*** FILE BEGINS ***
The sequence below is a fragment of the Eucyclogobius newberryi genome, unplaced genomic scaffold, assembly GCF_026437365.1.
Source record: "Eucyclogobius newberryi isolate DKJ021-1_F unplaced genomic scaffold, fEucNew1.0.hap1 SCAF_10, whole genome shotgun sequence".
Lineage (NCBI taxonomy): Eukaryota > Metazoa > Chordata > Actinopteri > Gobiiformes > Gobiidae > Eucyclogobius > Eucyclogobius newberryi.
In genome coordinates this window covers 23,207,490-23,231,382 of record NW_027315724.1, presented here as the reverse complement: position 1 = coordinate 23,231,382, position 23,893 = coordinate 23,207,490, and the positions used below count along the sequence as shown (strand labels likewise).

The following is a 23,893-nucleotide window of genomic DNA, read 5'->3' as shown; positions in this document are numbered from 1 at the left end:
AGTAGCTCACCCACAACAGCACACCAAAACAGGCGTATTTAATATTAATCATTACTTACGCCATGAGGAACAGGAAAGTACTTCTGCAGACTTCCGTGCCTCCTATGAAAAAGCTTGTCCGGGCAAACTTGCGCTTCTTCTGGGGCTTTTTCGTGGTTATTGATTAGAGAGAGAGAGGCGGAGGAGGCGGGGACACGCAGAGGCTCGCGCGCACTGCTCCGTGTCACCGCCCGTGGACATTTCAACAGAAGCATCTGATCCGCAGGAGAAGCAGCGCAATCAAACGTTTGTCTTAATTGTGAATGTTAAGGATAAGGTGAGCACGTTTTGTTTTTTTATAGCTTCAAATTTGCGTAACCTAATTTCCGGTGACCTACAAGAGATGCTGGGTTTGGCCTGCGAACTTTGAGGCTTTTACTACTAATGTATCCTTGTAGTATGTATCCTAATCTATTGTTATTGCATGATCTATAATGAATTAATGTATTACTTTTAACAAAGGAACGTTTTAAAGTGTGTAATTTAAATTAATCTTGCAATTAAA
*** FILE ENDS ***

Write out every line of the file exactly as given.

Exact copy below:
The sequence below is a fragment of the Eucyclogobius newberryi genome, unplaced genomic scaffold, assembly GCF_026437365.1.
Source record: "Eucyclogobius newberryi isolate DKJ021-1_F unplaced genomic scaffold, fEucNew1.0.hap1 SCAF_10, whole genome shotgun sequence".
Lineage (NCBI taxonomy): Eukaryota > Metazoa > Chordata > Actinopteri > Gobiiformes > Gobiidae > Eucyclogobius > Eucyclogobius newberryi.
In genome coordinates this window covers 23,207,490-23,231,382 of record NW_027315724.1, presented here as the reverse complement: position 1 = coordinate 23,231,382, position 23,893 = coordinate 23,207,490, and the positions used below count along the sequence as shown (strand labels likewise).

The following is a 23,893-nucleotide window of genomic DNA, read 5'->3' as shown; positions in this document are numbered from 1 at the left end:
AGTAGCTCACCCACAACAGCACACCAAAACAGGCGTATTTAATATTAATCATTACTTACGCCATGAGGAACAGGAAAGTACTTCTGCAGACTTCCGTGCCTCCTATGAAAAAGCTTGTCCGGGCAAACTTGCGCTTCTTCTGGGGCTTTTTCGTGGTTATTGATTAGAGAGAGAGAGGCGGAGGAGGCGGGGACACGCAGAGGCTCGCGCGCACTGCTCCGTGTCACCGCCCGTGGACATTTCAACAGAAGCATCTGATCCGCAGGAGAAGCAGCGCAATCAAACGTTTGTCTTAATTGTGAATGTTAAGGATAAGGTGAGCACGTTTTGTTTTTTTATAGCTTCAAATTTGCGTAACCTAATTTCCGGTGACCTACAAGAGATGCTGGGTTTGGCCTGCGAACTTTGAGGCTTTTACTACTAATGTATCCTTGTAGTATGTATCCTAATCTATTGTTATTGCATGATCTATAATGAATTAATGTATTACTTTTAACAAAGGAACGTTTTAAAGTGTGTAATTTAAATTAATCTTGCAATTAAA